By Nora Bosworth
It was hard to imagine a more fitting venue as visitors of the South Street Seaport Museum sat huddled on a recent Thursday evening in a cool, brick-lined room, awaiting Underwater New York’s reading. Underwater New York is an online journal of writing, art and music inspired by real-life objects found in New York waterways—such objects, it turns out, range from a grand piano to a dead giraffe. The event, featuring the journal’s founding editor Nicki Berger and contributors Myla Goldberg and Jenny Offill, was held on a tip of Manhattan that was once one of the country’s busiest ports.
The reading was held in conjunction with the South Street Seaport Museum’s current exhibition, Compass: Folk Art in Four Directions, organized by the American Folk Art Museum. The exhibit features work “that speaks to both the romanticism and gritty realism of the seaport district,” according to the museum’s website.
For the event, authors were asked to view the Compass exhibit beforehand, so that they could either draw on the material for their writing, or choose from a list on Underwater New York’s website of actual things that have been found beneath the city’s water. As the writers read, a slideshow displaying the objects they had chosen was projected behind them.
Berger opened with “Crack and Break and Heal,” explaining that some of her selected items appeared literally in her story, while others only lent their essence to the story’s tone. Among her various objects was a 19th century tin bonnet— commonly used as a 10-year anniversary gift for married couples—two wooden prosthetic legs and a journal with intricate anchor tattoos drawn in.
For Berger, the underwater realm is an enormous toy chest, where things like “white goo” float up the Gowanus Canal and Good Humor ice cream trucks are submerged off the coast of Far Rockaway.
Goldberg’s mischievous piece “Smile” is written from the perspective of a teenage girl, stuck living with her mom in her uncle’s house because her father has split. Goldberg said that she did not envision a particular part of New York as she wrote, but one imagines a Jewish family somewhere out in Brooklyn. She chose only one found object to base her piece on: a pair of dentures. The girl’s uncle is a dentist, and she feels he takes a sadistic pleasure in his dentistry, so one night when she is watching TV and suddenly realizes something is a little funny about his perfect smile, she creeps into his bedroom while he’s sleeping, to examine his dentures. We are laughing the whole way through, as Goldberg effortlessly captures the frustrated voice of a bored 13-year-old. She said Underwater New York’s assignment brought her places creatively that she wouldn’t have gone otherwise. When asked what made her choose the dentures of all things, she replied quickly, “They chose me.” Goldberg lives and teaches in Brooklyn, and has published three novels, one of which was a New York Times Notable Book in 2000.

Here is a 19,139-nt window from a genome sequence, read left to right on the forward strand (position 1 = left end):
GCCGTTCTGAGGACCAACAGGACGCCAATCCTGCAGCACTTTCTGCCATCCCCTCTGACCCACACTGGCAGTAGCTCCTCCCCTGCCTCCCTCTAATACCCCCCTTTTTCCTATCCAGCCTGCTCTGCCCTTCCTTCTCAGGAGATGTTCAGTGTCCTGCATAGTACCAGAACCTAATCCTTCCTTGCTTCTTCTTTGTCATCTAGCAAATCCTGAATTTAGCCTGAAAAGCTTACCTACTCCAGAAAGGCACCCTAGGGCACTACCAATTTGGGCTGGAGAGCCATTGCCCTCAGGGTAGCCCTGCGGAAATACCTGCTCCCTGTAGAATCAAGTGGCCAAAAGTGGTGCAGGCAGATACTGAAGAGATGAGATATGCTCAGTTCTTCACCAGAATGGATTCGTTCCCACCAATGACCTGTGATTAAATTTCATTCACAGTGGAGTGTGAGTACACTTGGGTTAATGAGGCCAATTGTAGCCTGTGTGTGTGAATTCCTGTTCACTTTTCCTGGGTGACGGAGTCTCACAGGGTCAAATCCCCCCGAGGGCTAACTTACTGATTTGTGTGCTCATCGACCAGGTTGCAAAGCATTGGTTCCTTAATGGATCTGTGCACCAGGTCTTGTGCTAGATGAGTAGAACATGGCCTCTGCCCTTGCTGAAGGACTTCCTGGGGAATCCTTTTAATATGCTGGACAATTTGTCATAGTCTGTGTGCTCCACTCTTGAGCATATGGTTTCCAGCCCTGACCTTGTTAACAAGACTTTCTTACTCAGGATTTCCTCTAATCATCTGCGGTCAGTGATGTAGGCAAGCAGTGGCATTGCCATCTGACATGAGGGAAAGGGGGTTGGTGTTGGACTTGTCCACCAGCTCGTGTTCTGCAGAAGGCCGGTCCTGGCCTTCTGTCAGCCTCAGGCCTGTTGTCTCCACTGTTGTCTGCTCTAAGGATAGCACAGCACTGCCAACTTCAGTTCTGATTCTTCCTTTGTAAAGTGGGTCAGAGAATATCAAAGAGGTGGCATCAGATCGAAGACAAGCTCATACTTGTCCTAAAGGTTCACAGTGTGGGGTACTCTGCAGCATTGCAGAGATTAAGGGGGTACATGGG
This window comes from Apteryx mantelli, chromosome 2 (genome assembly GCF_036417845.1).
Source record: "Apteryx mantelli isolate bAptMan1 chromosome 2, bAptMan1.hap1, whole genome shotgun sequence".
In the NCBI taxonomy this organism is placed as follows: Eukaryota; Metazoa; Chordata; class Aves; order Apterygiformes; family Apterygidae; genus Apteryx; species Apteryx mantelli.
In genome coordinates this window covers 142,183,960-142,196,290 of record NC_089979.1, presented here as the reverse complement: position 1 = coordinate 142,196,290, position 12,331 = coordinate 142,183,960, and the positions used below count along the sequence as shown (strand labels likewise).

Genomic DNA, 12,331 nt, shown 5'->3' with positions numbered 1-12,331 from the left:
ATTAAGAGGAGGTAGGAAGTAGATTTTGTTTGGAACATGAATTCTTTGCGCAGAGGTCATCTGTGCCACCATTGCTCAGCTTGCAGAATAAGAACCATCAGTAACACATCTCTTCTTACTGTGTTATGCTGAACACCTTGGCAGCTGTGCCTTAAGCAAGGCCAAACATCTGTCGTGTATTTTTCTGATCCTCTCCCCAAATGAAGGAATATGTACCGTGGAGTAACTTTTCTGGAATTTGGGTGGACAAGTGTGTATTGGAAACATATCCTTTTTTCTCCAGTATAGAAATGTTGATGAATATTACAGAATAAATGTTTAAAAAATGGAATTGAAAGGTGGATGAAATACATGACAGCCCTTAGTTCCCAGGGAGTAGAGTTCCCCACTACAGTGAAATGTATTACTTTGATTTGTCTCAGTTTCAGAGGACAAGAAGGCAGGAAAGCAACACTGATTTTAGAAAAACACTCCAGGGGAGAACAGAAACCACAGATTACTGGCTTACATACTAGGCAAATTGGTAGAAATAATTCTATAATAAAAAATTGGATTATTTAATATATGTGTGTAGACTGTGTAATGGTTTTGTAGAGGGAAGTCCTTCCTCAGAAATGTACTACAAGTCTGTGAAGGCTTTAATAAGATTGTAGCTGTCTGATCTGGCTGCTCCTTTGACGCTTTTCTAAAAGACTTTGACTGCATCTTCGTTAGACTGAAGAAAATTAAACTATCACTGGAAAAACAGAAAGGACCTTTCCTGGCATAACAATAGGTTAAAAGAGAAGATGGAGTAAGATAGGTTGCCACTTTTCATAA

Offill said that what caught her attention at the exhibit was “how many paintings were made to memorialize someone or something.” Not surprisingly, one of her chosen objects was a painting of a baby girl who died of unknown causes. As she read “The Invention of the Ship,” the baby’s chubby, piercing face stared out at her audience. Offill wove an eerie portrayal of a mother living with her doting husband in the city, and the loss of their only child. The piece is as much about New York as it is about grief, with a character narrating at one point: “To live in a city is to be forever flinching.” In fact, after 15 years of city-dwelling, Offill very recently moved upstate, where she finds the relative lack of stress shocking.
Keep an eye on the journal and upcoming events at underwaternewyork.com. Compass: Folk Art in Four Directions will be on view at the South Street Seaport Museum through February 2013.
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